Higher Education Quick Takes
The hit comedy "Big Bang Theory," about a group of scientists, has had Stephen Hawking plot lines. BBC reported that Hawking has now filmed a cameo that will air on the show next month. In the show, he will interact with Sheldon Cooper, known for being socially awkward.
The Pennsylvania Board of Trustees on Monday issued a statement clarifying the reasons that it dismissed Graham Spanier as president and Joe Paterno as football coach in November. The dismissals came as the university reacted to the scandal involving allegations that one of Paterno's top assistants had for years molested boys, sometimes at Penn State facilities. Many alumni have criticized the board in particular for its decision on Paterno, who had already announced he would retire at the end of the football season and who has since died. The board said that it fired Paterno because he did not notify police when he learned of allegations involving the abuse of one boy. (While Paterno did notify a Penn State administrator, meeting the legal requirements for reporting abuse allegations, the board statement said that "his decision to do his minimum legal duty and not to do more to follow up constituted a failure of leadership by Coach Paterno.") As for Spanier, the board said that he "insufficiently" informed the board of his knowledge of various incidents, and that he issued press statements as the scandal became public that were "without authorization of the board or contrary to its instructions." Spanier declined to comment on the board's statement.
The social media site LinkedIn has declared college adjunct to be one of the fastest growing job titles in the United States, The Economist reported. The LinkedIn analysis is based on people adding the job title, and is offered as an example of how LinkedIn can analyze labor market trends. Some commenting on the article suggest that LinkedIn may be a better reflection of the population that is job hunting or in need of better work, not the entire labor market. The Economist's comment on adjuncts: "an ill-paid, overworked species of academic."
Another group of college presidents and chancellors has been invited to the White House for a meeting on college affordability and productivity. Details about the meeting, scheduled for March 23, are scant, including whether President Obama will attend (as he did when another group of college presidents was invited to White House in December).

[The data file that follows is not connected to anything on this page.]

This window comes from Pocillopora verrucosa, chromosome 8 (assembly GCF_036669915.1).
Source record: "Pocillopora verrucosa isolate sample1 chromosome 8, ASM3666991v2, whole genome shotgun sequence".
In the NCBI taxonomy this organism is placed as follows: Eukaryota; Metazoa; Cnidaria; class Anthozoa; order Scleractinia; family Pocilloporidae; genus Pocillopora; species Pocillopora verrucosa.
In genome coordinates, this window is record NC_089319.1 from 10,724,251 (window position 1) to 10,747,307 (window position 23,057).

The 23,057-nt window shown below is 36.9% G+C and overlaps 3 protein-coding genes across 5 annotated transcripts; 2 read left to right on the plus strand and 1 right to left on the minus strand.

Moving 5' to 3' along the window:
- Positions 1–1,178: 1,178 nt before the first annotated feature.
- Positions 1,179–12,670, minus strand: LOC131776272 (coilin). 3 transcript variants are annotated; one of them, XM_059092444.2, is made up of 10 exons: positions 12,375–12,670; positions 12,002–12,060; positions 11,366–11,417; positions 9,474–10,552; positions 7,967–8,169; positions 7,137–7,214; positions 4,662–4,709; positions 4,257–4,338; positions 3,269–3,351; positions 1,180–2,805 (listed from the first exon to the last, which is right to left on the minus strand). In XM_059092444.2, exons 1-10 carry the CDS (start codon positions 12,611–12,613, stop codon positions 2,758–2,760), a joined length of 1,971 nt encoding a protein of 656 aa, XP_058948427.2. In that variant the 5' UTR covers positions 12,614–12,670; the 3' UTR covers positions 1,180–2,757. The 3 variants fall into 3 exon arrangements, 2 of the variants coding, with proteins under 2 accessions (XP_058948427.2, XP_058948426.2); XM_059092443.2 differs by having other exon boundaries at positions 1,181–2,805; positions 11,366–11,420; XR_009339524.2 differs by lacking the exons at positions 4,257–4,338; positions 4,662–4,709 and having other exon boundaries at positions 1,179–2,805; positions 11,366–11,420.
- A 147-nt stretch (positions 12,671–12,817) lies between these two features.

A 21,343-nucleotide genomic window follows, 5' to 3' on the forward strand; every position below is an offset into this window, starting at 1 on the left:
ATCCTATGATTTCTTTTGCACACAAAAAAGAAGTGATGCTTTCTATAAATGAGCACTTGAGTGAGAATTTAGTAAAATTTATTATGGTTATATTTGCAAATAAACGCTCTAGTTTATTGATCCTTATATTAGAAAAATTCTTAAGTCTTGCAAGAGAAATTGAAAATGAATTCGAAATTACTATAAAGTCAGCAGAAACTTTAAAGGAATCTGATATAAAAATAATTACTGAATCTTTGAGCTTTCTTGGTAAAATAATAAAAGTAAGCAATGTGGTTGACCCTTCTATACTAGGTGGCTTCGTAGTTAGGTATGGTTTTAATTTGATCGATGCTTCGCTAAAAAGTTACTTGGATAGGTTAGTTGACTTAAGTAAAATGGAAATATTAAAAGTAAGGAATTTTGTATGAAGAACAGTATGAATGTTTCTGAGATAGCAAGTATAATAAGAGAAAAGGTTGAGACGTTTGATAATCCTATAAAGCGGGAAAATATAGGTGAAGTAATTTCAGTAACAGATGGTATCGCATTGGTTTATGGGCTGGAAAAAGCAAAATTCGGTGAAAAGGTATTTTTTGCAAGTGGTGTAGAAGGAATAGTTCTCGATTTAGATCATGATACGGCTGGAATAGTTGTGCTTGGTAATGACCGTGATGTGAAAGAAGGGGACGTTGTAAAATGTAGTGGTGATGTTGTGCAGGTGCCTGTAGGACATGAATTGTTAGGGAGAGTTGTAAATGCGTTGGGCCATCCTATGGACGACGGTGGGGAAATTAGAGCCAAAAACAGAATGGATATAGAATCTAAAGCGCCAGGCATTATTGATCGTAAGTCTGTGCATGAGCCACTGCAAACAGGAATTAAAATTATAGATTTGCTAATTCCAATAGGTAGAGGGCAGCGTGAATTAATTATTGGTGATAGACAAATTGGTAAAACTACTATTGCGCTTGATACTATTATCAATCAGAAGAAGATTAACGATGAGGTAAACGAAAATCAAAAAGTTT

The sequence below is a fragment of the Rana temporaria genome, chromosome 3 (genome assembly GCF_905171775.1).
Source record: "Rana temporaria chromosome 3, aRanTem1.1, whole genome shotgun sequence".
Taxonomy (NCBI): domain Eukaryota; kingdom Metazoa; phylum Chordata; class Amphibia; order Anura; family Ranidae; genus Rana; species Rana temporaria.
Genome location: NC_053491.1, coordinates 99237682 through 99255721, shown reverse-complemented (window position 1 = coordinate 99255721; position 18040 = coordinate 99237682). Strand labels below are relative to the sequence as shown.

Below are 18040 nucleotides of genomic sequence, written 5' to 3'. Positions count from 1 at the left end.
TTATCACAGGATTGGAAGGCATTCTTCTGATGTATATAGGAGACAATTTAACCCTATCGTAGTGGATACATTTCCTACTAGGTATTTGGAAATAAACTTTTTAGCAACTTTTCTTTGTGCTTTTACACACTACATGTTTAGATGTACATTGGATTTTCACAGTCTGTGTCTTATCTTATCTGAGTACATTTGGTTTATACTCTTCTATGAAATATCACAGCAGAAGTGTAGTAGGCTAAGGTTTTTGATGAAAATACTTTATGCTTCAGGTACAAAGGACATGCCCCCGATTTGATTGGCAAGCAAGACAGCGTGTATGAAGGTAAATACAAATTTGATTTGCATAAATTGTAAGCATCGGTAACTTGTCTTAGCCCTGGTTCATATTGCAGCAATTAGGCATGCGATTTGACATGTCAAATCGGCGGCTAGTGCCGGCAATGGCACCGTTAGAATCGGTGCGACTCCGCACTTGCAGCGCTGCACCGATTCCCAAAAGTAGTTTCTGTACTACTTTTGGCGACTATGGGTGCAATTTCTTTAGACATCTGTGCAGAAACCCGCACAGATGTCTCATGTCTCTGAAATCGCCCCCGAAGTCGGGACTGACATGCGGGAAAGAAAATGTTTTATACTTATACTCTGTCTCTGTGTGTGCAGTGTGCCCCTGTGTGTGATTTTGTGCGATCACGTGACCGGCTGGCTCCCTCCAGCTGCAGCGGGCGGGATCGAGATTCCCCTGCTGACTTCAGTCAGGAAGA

According to an email forwarded to Inside Higher Ed by a person connected to an invited guest, "administration officials will engage presidents and chancellors in exploring constructive solutions to bringing down college costs, making higher education more affordable and attainable, and regaining America’s global leadership in higher education attainment."
The White House has focused increasingly on college costs and productivity as Obama ramps up his re-election campaign, including proposals to tie some forms of financial aid to measures of "value" in higher education.
Canadian athletic officials gathered last weekend to discuss what they consider a worrisome trend: Most of the top female hockey players in the country go to colleges and universities in the United States, The Edmonton Journal reported. Many said that Canadian universities have failed to put enough money into their programs, frequently operating with just a head coach, and not the assistant coaches found on teams in the U.S.
Open records requests by The Independent have revealed that British universities have found that 45,000 students cheated in the last three years. Officials blamed the sophistication of digital cheating techniques, the pressure to succeed in higher education and (from critics of the expansion of higher education) increased enrollments of students who may not have been well-prepared. Thirteen universities reported discovering finding, on average, more than one case of cheating a day.
The man who went on a shooting rampage at a University of Pittsburgh clinic last week had been a graduate student in biology at Duquesne University until that institution barred him from its campus, The Pittsburgh Post-Gazette reported. John F. Shick, who was shot by police officers responding to the incident, was barred because Duquesne found that he had been sending harassing text and e-mail messages to female students.
China's government is encouraging its universities to hire more Western academics, The New York Times reported. Much of the recruiting is through the Thousand Foreign Experts program, which aims to recruit 1,000 people from outside China to work in Chinese universities over the next 10 years. Similar efforts in the past have focused on Chinese immigrants to Western countries, but the new program is designed to attract top academic talent without existing ties to the country.
Peter Thiel is the investor, entrepreneur and philanthropist who likes to deride college as pointless. He even offers fellowships for talented students to drop out of or stay out of college. So what's he doing this spring? He'll be teaching at Stanford University, Reuters reported. His course, "Computer Science 183: Startup," is already full, and students are enthusiastic.
Some at Stanford question the idea of having as an instructor someone who questions the rationale behind college. Vivek Wadhwa, a fellow at Stanford's Rock Center of Corporate Governance, said, "It's hypocritical, but I'm not surprised.... The same people who go around bashing education are the most educated. What's he going to do? Tell students, 'When you graduate from my class, drop out right after that?' "
That may just be correct. Thiel, through a spokesman, told the news service of his course: "If I do my job right, this is the last class you'll ever have to take."